Addiction is flexible

Many of us can name a date or their age or even an occasion when they started drinking. I can’t do that. Either because I’ve already drunk so much that I’ve forgotten the day or maybe because the addiction has crept in and I haven’t really noticed the “turning point”, the point where the fun became addiction.

For many years I thought anyway that I had an eating disorder above all, that vomiting was my only problem. The fact that I had been drinking since I was 15 or 16 years old somehow didn’t seem to be worth to think about. Only at 30 did I manage to stop puking. Then I was suddenly cured, because that’s how addictions work. From one day to the other they’re gone.  – No, of course not.

When I stopped lying to myself about bulimia and tried to eat normally, I shifted my addiction even further to alcohol. This way I was able to get by: the drinking made me barely have an appetite and the calories came to me in liquid form, so although I became somewhat shapeless (beer belly and swollen face), I was able to keep my weight or even lose it. I was able to lose even more weight when my best friend drank himself to death and I had more reason than ever to drink.

It sounds like my whole life has gone down the drain to this point, but that’s only half true: my ego became stunted, my feelings went numb, but I worked – both academically and professionally, I could keep going and performing as I should have done. Although I drank during the week, ate almost nothing, and on weekends there was still a lot of cocaine or speed, but the image on the outside was preserved (at least through my eyes).

Until one day it could not be preserved any more, until the two vodkas during work and the wine and beer consumption in the evening attacked my ideal world. Until I couldn’t or didn’t want to anymore and didn’t function anymore. Until my partner told me one last time that I had to go to a clinic. I went to Hohe Mark and was back after barely two weeks. Purified and healed. How easy it was. The delusion lasted a few weeks, then I was back in the thick of it again. The addiction does not just stop; it waits for a weak point and then attacks mercilessly. Unemployment, loneliness, feeling useless, hurt pride – these are all gifts for the addiction. Suddenly there were feelings I couldn’t handle; I had never learned to handle. Looking back, it was foreseeable that I would relapse again. Another year full of self lies, self-hate and self-centeredness had to pass before I was not too ashamed to go to the Hohe Mark another time. This time much more humble, quieter, but still damn proud and unreasonable.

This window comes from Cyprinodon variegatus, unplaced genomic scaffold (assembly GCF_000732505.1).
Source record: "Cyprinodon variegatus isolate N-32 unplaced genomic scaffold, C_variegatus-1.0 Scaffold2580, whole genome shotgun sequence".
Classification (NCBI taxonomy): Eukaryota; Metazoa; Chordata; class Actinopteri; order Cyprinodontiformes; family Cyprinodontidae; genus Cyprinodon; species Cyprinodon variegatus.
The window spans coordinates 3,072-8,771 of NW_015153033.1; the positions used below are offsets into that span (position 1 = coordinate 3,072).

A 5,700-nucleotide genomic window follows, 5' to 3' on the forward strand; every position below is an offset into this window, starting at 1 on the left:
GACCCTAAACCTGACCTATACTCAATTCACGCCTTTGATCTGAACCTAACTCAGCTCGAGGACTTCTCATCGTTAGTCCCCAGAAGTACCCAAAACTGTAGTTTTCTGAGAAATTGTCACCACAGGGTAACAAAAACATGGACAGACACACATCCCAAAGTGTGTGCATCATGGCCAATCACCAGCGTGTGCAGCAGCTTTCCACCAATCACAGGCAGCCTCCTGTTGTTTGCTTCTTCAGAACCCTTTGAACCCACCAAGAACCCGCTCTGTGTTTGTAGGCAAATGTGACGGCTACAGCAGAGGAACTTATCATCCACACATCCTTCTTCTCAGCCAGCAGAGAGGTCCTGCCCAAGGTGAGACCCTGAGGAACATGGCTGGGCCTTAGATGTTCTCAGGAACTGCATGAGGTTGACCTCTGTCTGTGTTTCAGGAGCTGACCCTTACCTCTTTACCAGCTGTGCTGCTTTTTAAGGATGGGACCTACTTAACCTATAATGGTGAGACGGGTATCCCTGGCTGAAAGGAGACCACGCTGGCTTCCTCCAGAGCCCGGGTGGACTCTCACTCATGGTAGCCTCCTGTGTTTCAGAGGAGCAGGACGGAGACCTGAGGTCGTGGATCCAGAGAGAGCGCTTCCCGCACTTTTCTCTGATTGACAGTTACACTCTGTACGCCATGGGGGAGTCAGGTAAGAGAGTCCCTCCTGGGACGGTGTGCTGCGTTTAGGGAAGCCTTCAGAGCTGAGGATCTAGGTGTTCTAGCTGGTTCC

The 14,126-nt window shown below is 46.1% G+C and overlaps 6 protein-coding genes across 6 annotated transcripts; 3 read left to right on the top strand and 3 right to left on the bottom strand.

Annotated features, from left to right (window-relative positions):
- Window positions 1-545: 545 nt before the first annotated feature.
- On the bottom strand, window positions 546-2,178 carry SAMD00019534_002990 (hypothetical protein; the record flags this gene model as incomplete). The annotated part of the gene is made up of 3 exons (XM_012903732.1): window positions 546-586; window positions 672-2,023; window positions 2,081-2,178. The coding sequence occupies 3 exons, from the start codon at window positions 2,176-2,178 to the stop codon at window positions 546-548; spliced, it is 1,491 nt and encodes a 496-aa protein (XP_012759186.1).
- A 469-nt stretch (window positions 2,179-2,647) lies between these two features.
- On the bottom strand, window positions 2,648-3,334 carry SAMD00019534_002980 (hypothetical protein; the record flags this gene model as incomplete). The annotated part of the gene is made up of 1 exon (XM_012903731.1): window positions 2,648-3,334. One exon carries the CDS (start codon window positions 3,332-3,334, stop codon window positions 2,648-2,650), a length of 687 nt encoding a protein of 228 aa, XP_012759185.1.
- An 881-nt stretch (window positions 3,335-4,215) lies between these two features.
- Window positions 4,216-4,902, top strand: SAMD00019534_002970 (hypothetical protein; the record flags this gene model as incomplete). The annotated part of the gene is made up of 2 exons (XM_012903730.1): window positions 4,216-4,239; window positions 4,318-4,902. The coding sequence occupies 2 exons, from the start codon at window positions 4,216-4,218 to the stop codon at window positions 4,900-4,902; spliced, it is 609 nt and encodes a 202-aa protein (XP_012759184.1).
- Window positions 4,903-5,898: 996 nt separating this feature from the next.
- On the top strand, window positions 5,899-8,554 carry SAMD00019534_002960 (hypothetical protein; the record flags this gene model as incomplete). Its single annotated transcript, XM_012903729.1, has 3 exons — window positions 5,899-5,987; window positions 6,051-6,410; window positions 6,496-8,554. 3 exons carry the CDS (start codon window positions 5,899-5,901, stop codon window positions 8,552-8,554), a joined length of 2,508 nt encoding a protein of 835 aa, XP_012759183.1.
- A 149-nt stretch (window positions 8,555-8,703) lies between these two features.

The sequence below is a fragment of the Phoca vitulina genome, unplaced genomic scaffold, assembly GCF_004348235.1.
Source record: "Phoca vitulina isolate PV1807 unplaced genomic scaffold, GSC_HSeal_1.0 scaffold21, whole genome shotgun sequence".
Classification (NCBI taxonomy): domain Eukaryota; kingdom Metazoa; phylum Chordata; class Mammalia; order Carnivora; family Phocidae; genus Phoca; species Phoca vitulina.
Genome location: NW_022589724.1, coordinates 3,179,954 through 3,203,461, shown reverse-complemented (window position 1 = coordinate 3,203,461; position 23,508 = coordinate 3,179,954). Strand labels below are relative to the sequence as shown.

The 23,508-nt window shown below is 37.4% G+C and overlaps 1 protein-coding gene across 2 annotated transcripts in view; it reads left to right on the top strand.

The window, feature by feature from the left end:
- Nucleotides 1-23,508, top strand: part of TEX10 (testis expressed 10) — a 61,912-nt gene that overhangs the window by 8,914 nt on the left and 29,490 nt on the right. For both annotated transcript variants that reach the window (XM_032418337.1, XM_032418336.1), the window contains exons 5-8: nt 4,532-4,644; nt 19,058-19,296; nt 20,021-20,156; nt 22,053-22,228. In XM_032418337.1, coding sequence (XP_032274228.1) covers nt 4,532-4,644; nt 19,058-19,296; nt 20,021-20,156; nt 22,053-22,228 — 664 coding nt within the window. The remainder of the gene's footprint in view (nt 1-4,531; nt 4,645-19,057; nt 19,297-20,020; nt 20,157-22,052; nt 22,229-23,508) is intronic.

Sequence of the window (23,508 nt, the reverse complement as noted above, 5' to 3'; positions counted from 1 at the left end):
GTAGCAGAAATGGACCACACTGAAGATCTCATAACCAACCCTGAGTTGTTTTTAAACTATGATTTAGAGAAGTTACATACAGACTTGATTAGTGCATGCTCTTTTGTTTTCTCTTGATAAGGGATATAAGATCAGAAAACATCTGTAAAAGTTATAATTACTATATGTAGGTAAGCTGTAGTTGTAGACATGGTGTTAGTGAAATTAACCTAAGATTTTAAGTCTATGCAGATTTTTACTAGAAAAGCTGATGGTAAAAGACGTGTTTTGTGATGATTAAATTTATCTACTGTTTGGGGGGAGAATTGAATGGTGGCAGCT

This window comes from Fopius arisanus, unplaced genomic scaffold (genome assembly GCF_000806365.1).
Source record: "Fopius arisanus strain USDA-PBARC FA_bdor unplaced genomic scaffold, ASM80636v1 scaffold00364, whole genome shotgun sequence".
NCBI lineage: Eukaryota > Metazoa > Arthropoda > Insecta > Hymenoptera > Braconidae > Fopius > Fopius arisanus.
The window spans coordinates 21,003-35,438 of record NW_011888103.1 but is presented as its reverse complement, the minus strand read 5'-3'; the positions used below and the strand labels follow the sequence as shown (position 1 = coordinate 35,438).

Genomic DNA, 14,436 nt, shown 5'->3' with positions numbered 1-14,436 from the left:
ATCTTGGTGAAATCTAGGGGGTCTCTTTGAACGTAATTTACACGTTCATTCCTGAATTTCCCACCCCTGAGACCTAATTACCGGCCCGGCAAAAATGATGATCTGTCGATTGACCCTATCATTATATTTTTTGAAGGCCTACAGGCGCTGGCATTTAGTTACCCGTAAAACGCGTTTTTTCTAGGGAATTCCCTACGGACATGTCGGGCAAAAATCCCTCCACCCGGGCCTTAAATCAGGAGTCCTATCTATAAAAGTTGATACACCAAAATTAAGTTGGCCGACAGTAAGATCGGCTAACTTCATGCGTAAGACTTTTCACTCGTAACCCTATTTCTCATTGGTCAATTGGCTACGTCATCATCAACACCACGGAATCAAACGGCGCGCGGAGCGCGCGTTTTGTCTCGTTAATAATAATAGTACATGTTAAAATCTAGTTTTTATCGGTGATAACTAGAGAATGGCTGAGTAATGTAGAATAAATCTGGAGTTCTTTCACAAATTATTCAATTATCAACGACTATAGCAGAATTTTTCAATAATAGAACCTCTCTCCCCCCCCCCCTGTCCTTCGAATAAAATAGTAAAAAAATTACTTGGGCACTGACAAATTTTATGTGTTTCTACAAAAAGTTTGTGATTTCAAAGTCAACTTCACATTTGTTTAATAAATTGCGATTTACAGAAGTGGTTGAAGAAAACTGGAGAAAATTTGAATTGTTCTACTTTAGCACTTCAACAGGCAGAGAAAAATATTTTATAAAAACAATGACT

By chance, because there was nothing going on in the evening anyway and the conversations were annoying, one evening I accompanied a fellow patient to Frankfurt for the Young People Group meeting and that was perhaps the best decision I ever made. This warm welcome, the down-to-earth-attitude, the honesty – I felt understood from the beginning. I didn’t have to be ashamed, not for my alcohol career, not for the vomiting and not for the time in dodgy city areas. After I left Hohe Mark, I continued going to the group. In the beginning I didn’t know what the “program” was all about and when I understood it to some extent I didn’t know if I was going to hold out, but it was absolutely clear to me that this was the place where I could be me, without acting. Relatively quickly I looked for a sponsor and she is currently accompanying me through the 8th and 9th steps of the program.

The sun does not always shine, and I can’t constantly enjoy life, but I know where I never want to go again and what I never want to experience again. And I also know that there is still room for improvement; I have not yet been clean for two years and I want to learn a lot more, to build a better connection to my Higher Power, to become even more relaxed.

I always thought that if I stopped drinking, then most of it would be done, but that was a fallacy. Without consumption the feelings come gradually and that can be very exhausting; I learn things about myself and my sensitivities that I used to drink away. Suddenly I am vulnerable again and that can really hurt. And, it may sound strange now, that is good. Just as intensely as I partly feel sadness, I can rejoice and be happy – I couldn’t do that for decades. I am learning, I am growing, and I am becoming more and more satisfied – thanks to the group, thanks to the program and thanks to the connection to my Higher Power.

Although I am still often too proud and not humble or grateful enough, through the Young People I have found a way for me that I no longer want to leave. I could not have done it alone, neither could I have stayed dry at all without falling back into bulimia, nor could I have filled this hole that was opened by abstinence. My sponsor helps me, she takes me by the hand when I find it hard to see my own deficits, but also when I am threatened to sink into an indefinable emotional chaos. The group has become my dream family and the so-called 12-step program has become a life guide. No matter whether I am really happy or unspeakably sad, my Higher Power is there, and I know I am no longer alone.